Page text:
The fact that FCG is still now trading below its IPO price could signal a major value for investors — especially considering the bullish tailwinds propelling natural gas higher. Expenses for the fund run 0.60% — or $60 per $10,000 invested.
The task of getting natural gas production to processing facilities and end users falls to a select group of firms that own all the pipelines and storage facilities dotting the North American countryside. There’s some big money to be made in providing and owning that vital infrastructure.
There are currently 16 exchange-traded funds dedicated to master limited partnership. However, their exposure varies on just what midstream infrastructure — if any at all — they hold. Yet, the UBS E-TRACS Alerian Natural Gas MLP ETN (MLPG) is the only pure way to bet on the MLPs that focus on natural gas.
MLPG tracks 20 different midstream firms who receive the bulk of their cash flows from the transportation, storage and processing of natural gas and natural gas liquids. This includes holdings in firms like Crestwood Midstream (CMLP) and Access Midstream Partners (ACMP). The exchange-traded note can provide a broad play on the overall need for more natural-gas-based infrastructure. The fund currently yields 5.02%.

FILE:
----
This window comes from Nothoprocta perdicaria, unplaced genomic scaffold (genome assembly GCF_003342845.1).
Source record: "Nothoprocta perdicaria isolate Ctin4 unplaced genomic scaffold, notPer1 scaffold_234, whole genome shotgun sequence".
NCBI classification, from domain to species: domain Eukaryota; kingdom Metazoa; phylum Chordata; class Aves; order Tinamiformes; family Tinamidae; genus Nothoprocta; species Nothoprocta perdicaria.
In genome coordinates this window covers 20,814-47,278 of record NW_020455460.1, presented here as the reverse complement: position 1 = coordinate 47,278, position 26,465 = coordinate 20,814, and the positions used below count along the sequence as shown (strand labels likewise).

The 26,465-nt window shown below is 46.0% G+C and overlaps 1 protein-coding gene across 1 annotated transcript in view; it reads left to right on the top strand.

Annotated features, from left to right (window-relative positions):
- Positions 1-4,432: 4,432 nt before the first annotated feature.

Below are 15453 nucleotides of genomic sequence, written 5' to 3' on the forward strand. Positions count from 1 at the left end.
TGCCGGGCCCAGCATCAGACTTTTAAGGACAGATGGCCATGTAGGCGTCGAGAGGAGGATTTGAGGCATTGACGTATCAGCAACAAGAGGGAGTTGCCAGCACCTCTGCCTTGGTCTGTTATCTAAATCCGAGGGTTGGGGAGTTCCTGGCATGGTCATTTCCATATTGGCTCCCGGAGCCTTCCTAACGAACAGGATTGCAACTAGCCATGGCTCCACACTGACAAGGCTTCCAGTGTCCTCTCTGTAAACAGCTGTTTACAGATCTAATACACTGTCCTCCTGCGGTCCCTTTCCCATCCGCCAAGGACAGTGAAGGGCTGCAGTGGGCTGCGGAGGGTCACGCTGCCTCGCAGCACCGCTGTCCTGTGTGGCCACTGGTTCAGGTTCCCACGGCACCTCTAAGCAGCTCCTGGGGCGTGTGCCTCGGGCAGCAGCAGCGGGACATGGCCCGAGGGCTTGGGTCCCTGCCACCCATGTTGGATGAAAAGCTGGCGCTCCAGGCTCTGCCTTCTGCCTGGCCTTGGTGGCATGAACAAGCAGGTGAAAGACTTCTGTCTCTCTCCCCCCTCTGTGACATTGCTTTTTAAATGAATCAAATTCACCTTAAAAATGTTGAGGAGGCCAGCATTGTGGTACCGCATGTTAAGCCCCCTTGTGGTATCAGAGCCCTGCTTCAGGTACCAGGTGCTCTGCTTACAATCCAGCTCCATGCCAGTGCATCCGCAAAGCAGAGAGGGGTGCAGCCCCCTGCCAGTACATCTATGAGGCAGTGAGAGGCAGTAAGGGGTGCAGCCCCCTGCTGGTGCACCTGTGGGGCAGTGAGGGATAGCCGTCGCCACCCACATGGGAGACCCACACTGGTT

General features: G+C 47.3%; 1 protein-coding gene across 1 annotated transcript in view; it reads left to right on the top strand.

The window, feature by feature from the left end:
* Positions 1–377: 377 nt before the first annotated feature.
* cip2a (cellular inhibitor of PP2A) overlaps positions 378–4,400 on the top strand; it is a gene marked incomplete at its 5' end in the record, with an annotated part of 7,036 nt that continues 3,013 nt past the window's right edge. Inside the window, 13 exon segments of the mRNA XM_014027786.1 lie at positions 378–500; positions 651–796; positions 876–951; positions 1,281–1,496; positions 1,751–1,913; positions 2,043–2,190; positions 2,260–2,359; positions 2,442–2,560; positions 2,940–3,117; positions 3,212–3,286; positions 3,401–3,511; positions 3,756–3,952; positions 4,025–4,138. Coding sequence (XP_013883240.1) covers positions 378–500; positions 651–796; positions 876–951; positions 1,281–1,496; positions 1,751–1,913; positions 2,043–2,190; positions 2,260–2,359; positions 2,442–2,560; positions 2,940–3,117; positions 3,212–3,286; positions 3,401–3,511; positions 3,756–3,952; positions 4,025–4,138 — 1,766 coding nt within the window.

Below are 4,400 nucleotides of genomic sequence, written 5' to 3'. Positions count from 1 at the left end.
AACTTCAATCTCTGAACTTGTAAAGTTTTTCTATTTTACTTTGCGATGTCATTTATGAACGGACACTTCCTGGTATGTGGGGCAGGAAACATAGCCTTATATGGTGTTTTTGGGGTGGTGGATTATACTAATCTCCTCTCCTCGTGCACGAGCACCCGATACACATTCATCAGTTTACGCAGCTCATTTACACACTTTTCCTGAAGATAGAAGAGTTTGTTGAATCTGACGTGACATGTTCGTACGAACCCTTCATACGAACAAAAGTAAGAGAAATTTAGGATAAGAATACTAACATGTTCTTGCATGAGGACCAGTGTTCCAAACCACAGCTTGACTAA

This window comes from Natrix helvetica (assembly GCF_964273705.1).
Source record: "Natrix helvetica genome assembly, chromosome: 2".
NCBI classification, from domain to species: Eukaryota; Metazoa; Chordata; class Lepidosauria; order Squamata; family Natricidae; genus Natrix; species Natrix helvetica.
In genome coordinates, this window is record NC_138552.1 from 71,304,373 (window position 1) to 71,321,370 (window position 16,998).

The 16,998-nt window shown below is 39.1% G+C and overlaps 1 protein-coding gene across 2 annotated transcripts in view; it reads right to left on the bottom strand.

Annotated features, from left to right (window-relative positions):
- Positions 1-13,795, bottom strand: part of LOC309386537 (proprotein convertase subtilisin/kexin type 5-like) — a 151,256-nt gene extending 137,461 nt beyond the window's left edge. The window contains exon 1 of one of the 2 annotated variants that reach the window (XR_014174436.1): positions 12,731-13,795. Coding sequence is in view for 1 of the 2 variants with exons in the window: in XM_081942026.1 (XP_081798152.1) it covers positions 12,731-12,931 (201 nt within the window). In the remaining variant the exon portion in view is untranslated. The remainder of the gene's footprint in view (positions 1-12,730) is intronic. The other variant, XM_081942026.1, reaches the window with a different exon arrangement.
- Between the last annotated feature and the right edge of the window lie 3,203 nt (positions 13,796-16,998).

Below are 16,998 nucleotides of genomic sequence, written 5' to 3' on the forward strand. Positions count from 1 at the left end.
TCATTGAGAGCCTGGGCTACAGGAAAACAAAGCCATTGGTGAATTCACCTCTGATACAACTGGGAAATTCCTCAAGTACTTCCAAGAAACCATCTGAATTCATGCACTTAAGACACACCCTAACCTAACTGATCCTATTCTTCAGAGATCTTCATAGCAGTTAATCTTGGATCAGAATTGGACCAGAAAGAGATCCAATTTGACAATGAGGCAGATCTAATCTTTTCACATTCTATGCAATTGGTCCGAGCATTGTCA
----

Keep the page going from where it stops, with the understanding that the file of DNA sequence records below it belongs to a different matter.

It’s not based in Chicago, nor does it build bridges out of iron, but Chicago Bridge & Iron Company N.V. (CBI) could be one of the best ways to play the natural gas boom.
The engineering and construction firm is a petro construction powerhouse, with projects ranging from huge offshore/underwater pipeline networks in the North Sea as well as new chemical facilities here in the U.S. However, its biggest natural gas fortunes could lie with its expertise in constructing liquefied natural gas export terminals.